Remark 2.1.

It is well known that a minimal surface has a vanishing second Gaussian curvature, but that a surface with the vanishing second Gaussian curvature need not to be minimal .

3. Weingarten Tubular Surfaces Definition 3.1 ..

Let α:[a,b]E3 be a unit-speed curve. A tubular surface of radius λ>0 about α is the surface with parametrizationM(s,θ)=α(s)+λ[N(s)cosθ+B(s)sinθ],asb, where N(s), B(s) are the principal normal and the binormal vectors of α, respectively .

The curvature and the torsion of the curve α are denoted by κ, τ. Then, Frenet formula of α(s) is defined by[TNB]=[0κ0-κ0τ0-τ0][TNB], . Furthermore, we have the natural frame {MS,Mθ} given byMs=(1-λκcosθ)T-λτsinθN+λτcosθB,Mθ=-λsinθN+λcosθB.

The components of the first fundamental form areE=λ2τ2+σ2,F=λ2τ,G=λ2, where σ=1-λκcosθ.

On the other hand, the unit normal vector field U is obtained by U=MsMθMsMθ=-εcosθN-εsinθB.

As λ>0, ε is the sign of σ such that if σ<0, then ε=-1 and if σ>0, then ε=1. From this, the components of the second fundamental form of M are given bye=ελτ2-εκcosθσ,f=ελτ,g=ελ.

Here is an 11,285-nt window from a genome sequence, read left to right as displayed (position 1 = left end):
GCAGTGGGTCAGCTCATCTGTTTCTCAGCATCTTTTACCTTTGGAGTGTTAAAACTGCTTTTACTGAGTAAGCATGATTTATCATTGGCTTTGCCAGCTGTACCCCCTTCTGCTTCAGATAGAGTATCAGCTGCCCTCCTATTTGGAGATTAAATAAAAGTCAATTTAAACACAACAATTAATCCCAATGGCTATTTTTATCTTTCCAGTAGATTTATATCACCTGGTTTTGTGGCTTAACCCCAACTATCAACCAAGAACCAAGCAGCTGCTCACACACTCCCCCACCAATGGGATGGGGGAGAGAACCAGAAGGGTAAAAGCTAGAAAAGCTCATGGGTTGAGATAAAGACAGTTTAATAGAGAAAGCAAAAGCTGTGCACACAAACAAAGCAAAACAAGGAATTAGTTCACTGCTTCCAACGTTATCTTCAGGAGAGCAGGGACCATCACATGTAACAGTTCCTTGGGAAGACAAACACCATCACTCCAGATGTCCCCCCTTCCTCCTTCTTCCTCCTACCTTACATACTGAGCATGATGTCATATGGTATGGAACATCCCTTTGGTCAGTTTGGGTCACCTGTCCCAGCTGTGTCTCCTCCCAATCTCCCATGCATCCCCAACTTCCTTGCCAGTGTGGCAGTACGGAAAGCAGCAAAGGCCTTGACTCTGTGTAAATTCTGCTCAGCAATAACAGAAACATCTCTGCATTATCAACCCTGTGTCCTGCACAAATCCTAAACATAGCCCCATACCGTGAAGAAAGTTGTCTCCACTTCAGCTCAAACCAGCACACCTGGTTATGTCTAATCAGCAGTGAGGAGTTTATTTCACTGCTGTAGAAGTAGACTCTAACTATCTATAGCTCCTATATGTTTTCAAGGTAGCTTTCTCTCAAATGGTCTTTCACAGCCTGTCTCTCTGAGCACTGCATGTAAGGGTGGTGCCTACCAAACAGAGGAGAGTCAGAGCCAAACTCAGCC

If the second fundamental form is nondegenerate, eg-f20, that is, κ, σ and cosθ are nowhere vanishing. In this case, we can define formally the second Gaussian curvature KII and the second mean curvature HII on M.  On the other hand, the Gauss curvature K, the mean curvature H, the second Gaussian curvature KII and the second mean curvature HII are obtained by using (2.5), (2.6) and (2.7) as follows:K=-κcosθλσ,H=ε(1-2λκcosθ)2λσ,KII=-εκ(cos2θ-6κλcos3θ+4κ2λ2cos4θ+1)4cosθσ,HII=1-8ελκ3cos3θσ3(i=06gicosiθ), and where the coefficients gi areg0=3λ2κ2τ2,g1=2λκ(κsτ-κτs)sinθ-(1+6λ2τ2)κ3,g2=2λ2κ2(κτs-4κsτ)sinθ+λ(3(κs)2+3κ4-2κκss-κ2τ2),g3=2λ2κ(2κ2τ2-κ3+κκss-3(κs)2)-κ3,g4=16λκ4,g5=-20λ2κ5,g6=8λ3κ6.